kibitsu-zukuri 吉備津造
CATEGORY: architecture / shrines
Also kibi-zukuri 吉備造 and *hiyoku irimoya-zukuri 比翼入母屋造. A unique style of shrine architecture limited to the main sanctuary *honden 本殿 and worship hall *haiden 拝殿 at Kibitsu Jinja 吉備津神社, in Okayama prefecture. The present honden is dated 1425 according to an inscription found attached to the ridge. The older honden was completely gutted in 1061, rebuilt, and destroyed again in 1351. A strong influence from the daibutsu style *daibutsuyou 大仏様, established by the Buddhist priest, Shunjoubou Chougen 俊乗坊重源 (1121-1206), is unmistakable. Chougen donated a bell to the Kibitsu Jinja around the time of one of its reconstructions. The plan, 14.64 m x 17.99 m, is extraordinarily large compared to the average sized honden. While the Kibitsu Jinja is the same width as most shrines, 5 bays in front and 7 bays in the rear, it is eight bays deep on each side. However, all bays are not of equal width but correspond to the depth of each division of the interior. See plan. This unique style is easily identified by the unusual variation the typical hip-and-gable roof *irimoya-zukuri 入母屋造. A roof called hiyoku irimoya-zukuri covers the honden. It is characterized by additional ridges constructed at a right angle to the main ridge allowing the creation of two false dormer gables *chidori hafu 千鳥破風, on each side of the roof. Layers of cypress bark *hiwadabuki 桧皮葺 cover the roof. The honden sits on a very high tortoise belly foundation *kamebara 亀腹, a mound of hard packed earth and rubble covered with a thick layer of white plaster *shikkui 漆喰. Surrounding the honden is a shallow, railed veranda, marwari-en 回縁. The complex interior contains two sanctuaries. The innermost *nainaijin 内内陣, is 3 × 2 bays and resembles a common three bay space *sanja-zukuri 三社造. This is bordered on the front by a 3 x 1 bay inner sanctuary *naijin 内陣, which has three sets of descending steps: the first is in the front of the nainaijin and extends the width equal of the central bay; the second and third set of steps are on either end and are equal in width to the single bay depth of the naijin. The two sanctuaries together can be equated with a honden in ordinary shrines. At the bottom of the second set of steps is a 1-bay deep × 5-bays wide *kouhai 向拝 (worship place). Surrounding the whole is the *chuujin 中陣. Parallel to the steps leading from the naijin to the chuujin are stairs descending to an outer aisle *gejin 外陣. There are also stairs at the center front which lead down to the kouhai-no-ma 向拝の間, also called ake-no-dan 朱の壇, a 5 x 1 bay area a step above the gejin. The entire area including the floor, pillars (these do not have bracket complexes, and directly bear the weight of a huge beam), stairs, railings and doors are all covered with vermillion lacquer tanshu-urushi 丹朱漆. Even the coffered ceiling *goutenjou 格天井, is accented with the same brilliant vermilion and a rich black lacquer. The tie beam *nuki 貫 is also painted black. The height of all ceilings rise in relation to the height of each floor. The unusual outer sanctuary, gejin, completely surrounds the above described inner sanctuary and is similar to the plan of a *jougyoudou 常行堂, a hall for circumambulation, found in certain temples of the Tendai 天台 sect. The haiden, 1 x 3 bays, surrounded by a skirting pent roof *mokoshi 裳階 on three sides, is attached to one end of the honden. It is about eight steps lower than the veranda surrounding the honden. The main roof is gabled *kirizuma yane 切妻屋根, and like the honden is covered with layers of cypress bark. The pent roofs of the mokoshi are tiled *kawarabuki 瓦葺. A main roof with pent roofs below is also called koshiyane 腰屋根. The entire building, with single rafters extending to form deep eaves, is clearly a conglomerate style with characteristics traceable to the *wayou 和様, daibutsuyou and *zenshuuyou 禅宗様. The following are the dominant characteristics of the wayou style: bracket complexes *tokyou 斗きょう, placed directly on top of the pillars; a circular plate *sarato 皿斗, between the large bearing blocks *daito 大斗, and the top of the pillar; an uppermost bracket minus bearing blocks *sanehijiki 実肘木, directly supporting a beam; vertically latticed windows *renjimado 連子窓, and simple rainbow beams *kouryou 虹梁. The daibutsuyou and zenshuuyou have the following characteristics: a groove, *shakujoubori 錫丈彫, cut on the undersides of rainbow beams; bottle struts *taiheizuka 大瓶束, between the rainbow beams and ridge in the haiden; extended ends or nosing *kibana 木鼻, carved with cyma curves *shinogi 鎬; and bracket arms inserted directly into the pillars. All these stylistic elements are combined with exceedingly tall pillars, and exposed-rafter ceilings in the haiden. These features combined with the overall enormity of the building creates the unique kibitsu style.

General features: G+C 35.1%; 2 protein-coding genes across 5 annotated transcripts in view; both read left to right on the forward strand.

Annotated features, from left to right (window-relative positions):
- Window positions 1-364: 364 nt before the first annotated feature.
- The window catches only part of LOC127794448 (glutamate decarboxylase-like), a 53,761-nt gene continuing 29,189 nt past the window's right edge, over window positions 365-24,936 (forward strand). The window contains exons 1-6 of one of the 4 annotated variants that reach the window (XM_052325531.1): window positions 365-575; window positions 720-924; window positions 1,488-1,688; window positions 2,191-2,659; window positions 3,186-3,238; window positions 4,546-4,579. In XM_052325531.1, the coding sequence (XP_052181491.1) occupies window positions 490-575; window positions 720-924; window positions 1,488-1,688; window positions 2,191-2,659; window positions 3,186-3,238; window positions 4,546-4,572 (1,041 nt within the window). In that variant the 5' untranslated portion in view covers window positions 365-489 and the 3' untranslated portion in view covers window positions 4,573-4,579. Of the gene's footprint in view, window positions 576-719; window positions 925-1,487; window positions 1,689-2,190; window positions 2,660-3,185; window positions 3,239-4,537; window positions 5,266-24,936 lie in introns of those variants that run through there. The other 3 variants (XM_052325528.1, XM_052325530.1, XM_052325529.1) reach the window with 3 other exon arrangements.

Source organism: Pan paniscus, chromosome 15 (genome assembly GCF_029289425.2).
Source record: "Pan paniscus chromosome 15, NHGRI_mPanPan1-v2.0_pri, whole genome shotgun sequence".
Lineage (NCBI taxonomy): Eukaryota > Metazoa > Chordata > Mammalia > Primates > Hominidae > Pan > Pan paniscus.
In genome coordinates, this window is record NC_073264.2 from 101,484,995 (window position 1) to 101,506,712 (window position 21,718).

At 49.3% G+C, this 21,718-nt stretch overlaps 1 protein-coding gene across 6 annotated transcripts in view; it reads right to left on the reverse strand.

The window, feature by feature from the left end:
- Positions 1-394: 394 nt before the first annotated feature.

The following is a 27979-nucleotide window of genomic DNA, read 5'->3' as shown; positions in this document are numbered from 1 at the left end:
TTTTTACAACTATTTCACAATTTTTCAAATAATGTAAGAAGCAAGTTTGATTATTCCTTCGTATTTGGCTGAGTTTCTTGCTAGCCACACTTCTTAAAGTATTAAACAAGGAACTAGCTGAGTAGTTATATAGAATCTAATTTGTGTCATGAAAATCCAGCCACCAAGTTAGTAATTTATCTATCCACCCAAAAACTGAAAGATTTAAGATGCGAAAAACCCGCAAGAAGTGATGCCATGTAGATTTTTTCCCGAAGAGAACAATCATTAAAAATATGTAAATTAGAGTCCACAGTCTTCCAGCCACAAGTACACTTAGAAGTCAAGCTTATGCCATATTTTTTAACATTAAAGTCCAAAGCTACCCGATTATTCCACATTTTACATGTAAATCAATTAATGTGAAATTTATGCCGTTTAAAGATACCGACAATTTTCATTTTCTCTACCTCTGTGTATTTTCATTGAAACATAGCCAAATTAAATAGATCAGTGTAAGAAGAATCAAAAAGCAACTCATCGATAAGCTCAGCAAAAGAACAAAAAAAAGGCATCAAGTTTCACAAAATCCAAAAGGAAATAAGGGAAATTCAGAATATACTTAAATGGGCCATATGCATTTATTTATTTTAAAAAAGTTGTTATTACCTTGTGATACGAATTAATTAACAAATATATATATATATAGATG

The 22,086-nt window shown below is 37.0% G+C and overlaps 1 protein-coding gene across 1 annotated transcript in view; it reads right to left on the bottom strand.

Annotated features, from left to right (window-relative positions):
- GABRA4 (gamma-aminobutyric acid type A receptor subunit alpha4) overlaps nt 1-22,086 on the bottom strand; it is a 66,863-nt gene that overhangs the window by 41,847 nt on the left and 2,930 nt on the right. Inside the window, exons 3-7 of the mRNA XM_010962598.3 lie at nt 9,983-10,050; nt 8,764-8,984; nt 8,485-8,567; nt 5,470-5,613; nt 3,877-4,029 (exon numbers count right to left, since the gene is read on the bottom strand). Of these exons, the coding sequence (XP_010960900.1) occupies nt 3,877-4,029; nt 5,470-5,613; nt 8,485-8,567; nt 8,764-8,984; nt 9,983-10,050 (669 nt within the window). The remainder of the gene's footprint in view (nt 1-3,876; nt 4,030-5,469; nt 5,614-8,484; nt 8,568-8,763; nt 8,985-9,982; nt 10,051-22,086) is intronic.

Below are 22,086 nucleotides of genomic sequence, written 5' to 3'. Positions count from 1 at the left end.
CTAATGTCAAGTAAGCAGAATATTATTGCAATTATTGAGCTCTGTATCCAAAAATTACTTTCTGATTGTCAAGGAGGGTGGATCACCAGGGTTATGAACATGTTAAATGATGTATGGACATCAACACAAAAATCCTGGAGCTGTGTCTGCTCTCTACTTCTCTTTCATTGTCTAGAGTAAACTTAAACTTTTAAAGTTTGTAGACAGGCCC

Kibitsu Jinja 吉備津神社 (Okayama)


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